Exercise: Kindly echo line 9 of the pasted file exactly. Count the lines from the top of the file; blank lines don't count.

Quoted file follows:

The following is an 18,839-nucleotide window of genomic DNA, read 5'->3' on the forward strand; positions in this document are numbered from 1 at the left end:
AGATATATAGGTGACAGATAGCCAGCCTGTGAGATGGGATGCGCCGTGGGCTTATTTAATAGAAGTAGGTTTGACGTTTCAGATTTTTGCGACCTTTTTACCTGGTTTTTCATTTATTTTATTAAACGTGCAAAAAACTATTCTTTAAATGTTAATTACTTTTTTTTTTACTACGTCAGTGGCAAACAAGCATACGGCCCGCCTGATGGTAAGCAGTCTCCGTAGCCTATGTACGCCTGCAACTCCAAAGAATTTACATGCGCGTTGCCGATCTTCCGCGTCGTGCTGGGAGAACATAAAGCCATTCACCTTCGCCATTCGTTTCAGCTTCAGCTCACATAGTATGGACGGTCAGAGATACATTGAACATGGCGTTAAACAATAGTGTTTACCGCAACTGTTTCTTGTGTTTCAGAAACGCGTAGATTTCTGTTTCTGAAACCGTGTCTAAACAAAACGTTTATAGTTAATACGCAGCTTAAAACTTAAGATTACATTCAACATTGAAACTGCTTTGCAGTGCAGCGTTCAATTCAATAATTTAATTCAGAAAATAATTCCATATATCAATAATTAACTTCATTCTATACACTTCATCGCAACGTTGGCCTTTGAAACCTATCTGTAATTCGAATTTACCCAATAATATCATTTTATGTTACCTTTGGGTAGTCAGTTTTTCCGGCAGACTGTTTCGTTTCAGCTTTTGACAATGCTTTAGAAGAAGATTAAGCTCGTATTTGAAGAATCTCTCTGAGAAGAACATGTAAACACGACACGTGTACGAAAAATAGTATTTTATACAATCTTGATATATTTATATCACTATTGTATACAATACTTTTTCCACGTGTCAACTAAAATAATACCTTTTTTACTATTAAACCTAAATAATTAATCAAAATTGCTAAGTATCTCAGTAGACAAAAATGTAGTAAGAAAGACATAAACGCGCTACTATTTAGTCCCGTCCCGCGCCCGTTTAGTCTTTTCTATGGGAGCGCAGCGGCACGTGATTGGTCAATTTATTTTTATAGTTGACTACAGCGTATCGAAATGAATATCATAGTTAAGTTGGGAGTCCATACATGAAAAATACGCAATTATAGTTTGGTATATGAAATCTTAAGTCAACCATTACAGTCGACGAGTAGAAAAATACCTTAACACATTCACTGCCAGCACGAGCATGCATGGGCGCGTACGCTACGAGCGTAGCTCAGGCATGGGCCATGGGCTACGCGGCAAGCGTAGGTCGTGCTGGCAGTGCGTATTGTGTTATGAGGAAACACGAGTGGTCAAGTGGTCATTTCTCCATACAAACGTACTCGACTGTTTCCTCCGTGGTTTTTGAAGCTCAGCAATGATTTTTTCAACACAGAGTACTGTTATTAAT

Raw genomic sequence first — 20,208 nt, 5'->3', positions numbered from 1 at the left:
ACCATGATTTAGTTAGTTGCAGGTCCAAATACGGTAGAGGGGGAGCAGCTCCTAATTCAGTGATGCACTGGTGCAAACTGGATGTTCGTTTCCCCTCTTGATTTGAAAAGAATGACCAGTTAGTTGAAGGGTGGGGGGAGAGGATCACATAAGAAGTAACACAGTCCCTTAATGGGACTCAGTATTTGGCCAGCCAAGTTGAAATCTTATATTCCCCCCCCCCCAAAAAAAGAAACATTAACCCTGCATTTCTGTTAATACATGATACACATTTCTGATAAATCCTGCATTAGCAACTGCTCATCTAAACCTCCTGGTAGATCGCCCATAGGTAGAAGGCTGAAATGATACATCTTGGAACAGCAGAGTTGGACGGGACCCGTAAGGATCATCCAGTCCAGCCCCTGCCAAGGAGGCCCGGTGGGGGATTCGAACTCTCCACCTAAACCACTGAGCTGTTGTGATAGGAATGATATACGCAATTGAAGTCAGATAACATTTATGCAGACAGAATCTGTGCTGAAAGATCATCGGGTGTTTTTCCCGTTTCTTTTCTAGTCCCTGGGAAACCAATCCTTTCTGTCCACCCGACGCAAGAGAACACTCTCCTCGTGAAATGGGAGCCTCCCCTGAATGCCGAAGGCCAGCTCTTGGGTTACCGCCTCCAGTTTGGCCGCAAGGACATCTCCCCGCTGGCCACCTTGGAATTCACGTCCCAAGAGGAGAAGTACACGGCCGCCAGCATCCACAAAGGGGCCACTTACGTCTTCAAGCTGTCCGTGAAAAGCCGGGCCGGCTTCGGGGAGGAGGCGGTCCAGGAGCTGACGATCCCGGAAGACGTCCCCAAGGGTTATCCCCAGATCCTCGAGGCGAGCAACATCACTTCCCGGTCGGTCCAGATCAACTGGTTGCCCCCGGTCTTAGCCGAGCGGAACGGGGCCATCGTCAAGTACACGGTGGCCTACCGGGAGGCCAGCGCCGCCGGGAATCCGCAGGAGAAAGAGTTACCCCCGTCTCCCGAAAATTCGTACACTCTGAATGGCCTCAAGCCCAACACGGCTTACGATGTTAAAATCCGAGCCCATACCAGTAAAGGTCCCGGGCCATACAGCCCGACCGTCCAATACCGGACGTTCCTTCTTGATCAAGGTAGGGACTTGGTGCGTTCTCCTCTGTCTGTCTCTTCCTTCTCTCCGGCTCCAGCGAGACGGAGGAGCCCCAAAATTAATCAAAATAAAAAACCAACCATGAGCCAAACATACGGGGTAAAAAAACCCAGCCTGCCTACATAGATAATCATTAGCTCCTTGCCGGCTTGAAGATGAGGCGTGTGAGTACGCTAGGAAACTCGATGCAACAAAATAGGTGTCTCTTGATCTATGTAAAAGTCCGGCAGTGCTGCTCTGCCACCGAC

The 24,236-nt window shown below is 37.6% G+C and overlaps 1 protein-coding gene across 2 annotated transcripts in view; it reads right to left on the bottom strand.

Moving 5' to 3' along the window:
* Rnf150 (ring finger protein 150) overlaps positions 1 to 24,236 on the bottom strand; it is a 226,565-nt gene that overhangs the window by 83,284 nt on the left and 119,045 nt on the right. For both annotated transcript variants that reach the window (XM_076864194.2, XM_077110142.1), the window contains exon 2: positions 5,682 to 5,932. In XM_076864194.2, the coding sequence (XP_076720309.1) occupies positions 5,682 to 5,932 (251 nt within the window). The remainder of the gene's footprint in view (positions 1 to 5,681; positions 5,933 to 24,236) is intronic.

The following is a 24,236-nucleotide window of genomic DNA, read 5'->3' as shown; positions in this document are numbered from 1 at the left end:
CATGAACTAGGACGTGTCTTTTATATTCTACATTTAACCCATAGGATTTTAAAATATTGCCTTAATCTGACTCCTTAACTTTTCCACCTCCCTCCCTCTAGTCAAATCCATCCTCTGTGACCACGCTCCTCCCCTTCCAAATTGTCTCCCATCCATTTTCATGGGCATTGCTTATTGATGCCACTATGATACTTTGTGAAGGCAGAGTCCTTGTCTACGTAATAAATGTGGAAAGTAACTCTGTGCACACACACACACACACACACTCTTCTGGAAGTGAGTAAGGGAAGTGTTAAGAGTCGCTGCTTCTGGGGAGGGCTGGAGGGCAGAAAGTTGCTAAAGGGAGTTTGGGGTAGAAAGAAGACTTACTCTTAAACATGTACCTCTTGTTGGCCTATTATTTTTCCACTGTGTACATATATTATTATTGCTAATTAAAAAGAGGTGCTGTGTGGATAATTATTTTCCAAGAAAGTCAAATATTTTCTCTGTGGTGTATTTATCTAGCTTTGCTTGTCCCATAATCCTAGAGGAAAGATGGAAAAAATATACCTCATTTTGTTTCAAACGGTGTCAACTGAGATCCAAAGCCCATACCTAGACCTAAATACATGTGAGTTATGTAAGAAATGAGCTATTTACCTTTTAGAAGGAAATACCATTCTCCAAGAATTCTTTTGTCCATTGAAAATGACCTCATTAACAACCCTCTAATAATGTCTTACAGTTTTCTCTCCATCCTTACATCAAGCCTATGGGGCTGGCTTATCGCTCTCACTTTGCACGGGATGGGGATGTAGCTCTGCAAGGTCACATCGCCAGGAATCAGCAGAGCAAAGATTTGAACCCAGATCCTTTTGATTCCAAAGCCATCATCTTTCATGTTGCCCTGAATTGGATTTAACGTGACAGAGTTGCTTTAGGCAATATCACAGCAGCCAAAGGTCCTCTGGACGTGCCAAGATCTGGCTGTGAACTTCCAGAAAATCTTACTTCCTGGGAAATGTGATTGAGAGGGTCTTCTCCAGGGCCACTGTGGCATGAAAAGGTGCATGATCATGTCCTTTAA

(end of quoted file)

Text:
CATGAACTAGGACGTGTCTTTTATATTCTACATTTAACCCATAGGATTTTAAAATATTGCCTTAATCTGACTCCTTAACTTTTCCACCTCCCTCCCTCTAGTCAAATCCATCCTCTGTGACCACGCTCCTCCCCTTCCAAATTGTCTCCCATCCATTTTCATGGGCATTGCTTATTGATGCCACTATGATACTTTGTGAAGGCAGAGTCCTTGTCTACGTAATAAATGTGGAAAGTAACTCTGTGCACACACACACACACACACACTCTTCTGGAAGTGAGTAAGGGAAGTGTTAAGAGTCGCTGCTTCTGGGGAGGGCTGGAGGGCAGAAAGTTGCTAAAGGGAGTTTGGGGTAGAAAGAAGACTTACTCTTAAACATGTACCTCTTGTTGGCCTATTATTTTTCCACTGTGTACATATATTATTATTGCTAATTAAAAAGAGGTGCTGTGTGGATAATTATTTTCCAAGAAAGTCAAATATTTTCTCTGTGGTGTATTTATCTAGCTTTGCTTGTCCCATAATCCTAGAGGAAAGATGGAAAAAATATACCTCATTTTGTTTCAAACGGTGTCAACTGAGATCCAAAGCCCATACCTAGACCTAAATACATGTGAGTTATGTAAGAAATGAGCTATTTACCTTTTAGAAGGAAATACCATTCTCCAAGAATTCTTTTGTCCATTGAAAATGACCTCATTAACAACCCTCTAATAATGTCTTACAGTTTTCTCTCCATCCTTACATCAAGCCTATGGGGCTGGCTTATCGCTCTCACTTTGCACGGGATGGGGATGTAGCTCTGCAAGGTCACATCGCCAGGAATCAGCAGAGCAAAGATTTGAACCCAGATCCTTTTGATTCCAAAGCCATCATCTTTCATGTTGCCCTGAATTGGATTTAACGTGACAGAGTTGCTTTAGGCAATATCACAGCAGCCAAAGGTCCTCTGGACGTGCCAAGATCTGGCTGTGAACTTCCAGAAAATCTTACTTCCTGGGAAATGTGATTGAGAGGGTCTTCTCCAGGGCCACTGTGGCATGAAAAGGTGCATGATCATGTCCTTTAA